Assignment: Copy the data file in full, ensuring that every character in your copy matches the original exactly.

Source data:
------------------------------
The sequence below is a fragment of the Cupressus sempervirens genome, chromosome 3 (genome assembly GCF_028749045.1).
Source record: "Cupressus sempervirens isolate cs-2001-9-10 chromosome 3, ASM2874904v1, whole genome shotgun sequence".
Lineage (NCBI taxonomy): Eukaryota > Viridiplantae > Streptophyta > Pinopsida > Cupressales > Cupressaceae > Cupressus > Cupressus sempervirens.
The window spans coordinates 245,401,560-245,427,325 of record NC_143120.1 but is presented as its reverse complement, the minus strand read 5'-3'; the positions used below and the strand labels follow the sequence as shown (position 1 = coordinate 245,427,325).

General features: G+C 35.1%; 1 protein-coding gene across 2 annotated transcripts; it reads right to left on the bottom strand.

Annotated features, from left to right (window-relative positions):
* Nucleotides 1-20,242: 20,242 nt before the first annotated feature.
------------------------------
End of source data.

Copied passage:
The sequence below is a fragment of the Cupressus sempervirens genome, chromosome 3 (genome assembly GCF_028749045.1).
Source record: "Cupressus sempervirens isolate cs-2001-9-10 chromosome 3, ASM2874904v1, whole genome shotgun sequence".
Lineage (NCBI taxonomy): Eukaryota > Viridiplantae > Streptophyta > Pinopsida > Cupressales > Cupressaceae > Cupressus > Cupressus sempervirens.
The window spans coordinates 245,401,560-245,427,325 of record NC_143120.1 but is presented as its reverse complement, the minus strand read 5'-3'; the positions used below and the strand labels follow the sequence as shown (position 1 = coordinate 245,427,325).

General features: G+C 35.1%; 1 protein-coding gene across 2 annotated transcripts; it reads right to left on the bottom strand.

Annotated features, from left to right (window-relative positions):
* Nucleotides 1-20,242: 20,242 nt before the first annotated feature.